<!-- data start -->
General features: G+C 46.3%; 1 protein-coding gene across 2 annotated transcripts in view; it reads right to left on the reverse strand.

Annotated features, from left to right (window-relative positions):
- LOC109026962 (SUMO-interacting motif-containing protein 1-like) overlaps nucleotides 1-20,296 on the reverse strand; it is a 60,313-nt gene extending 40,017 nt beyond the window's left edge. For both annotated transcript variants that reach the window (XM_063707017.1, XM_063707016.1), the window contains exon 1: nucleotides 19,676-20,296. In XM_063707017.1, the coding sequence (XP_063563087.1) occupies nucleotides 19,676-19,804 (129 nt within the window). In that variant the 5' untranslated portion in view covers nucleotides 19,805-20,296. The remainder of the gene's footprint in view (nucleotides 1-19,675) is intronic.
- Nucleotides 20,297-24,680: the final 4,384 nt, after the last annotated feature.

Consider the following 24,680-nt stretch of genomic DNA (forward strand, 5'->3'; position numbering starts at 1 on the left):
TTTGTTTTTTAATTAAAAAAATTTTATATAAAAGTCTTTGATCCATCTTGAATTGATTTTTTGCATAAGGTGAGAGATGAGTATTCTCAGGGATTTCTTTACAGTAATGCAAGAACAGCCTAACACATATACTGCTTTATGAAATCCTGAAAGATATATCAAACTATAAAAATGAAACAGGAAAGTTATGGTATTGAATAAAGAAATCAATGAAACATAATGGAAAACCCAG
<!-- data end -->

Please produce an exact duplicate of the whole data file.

General features: G+C 46.3%; 1 protein-coding gene across 2 annotated transcripts in view; it reads right to left on the reverse strand.

Annotated features, from left to right (window-relative positions):
- LOC109026962 (SUMO-interacting motif-containing protein 1-like) overlaps nucleotides 1-20,296 on the reverse strand; it is a 60,313-nt gene extending 40,017 nt beyond the window's left edge. For both annotated transcript variants that reach the window (XM_063707017.1, XM_063707016.1), the window contains exon 1: nucleotides 19,676-20,296. In XM_063707017.1, the coding sequence (XP_063563087.1) occupies nucleotides 19,676-19,804 (129 nt within the window). In that variant the 5' untranslated portion in view covers nucleotides 19,805-20,296. The remainder of the gene's footprint in view (nucleotides 1-19,675) is intronic.
- Nucleotides 20,297-24,680: the final 4,384 nt, after the last annotated feature.

Consider the following 24,680-nt stretch of genomic DNA (forward strand, 5'->3'; position numbering starts at 1 on the left):
TTTGTTTTTTAATTAAAAAAATTTTATATAAAAGTCTTTGATCCATCTTGAATTGATTTTTTGCATAAGGTGAGAGATGAGTATTCTCAGGGATTTCTTTACAGTAATGCAAGAACAGCCTAACACATATACTGCTTTATGAAATCCTGAAAGATATATCAAACTATAAAAATGAAACAGGAAAGTTATGGTATTGAATAAAGAAATCAATGAAACATAATGGAAAACCCAG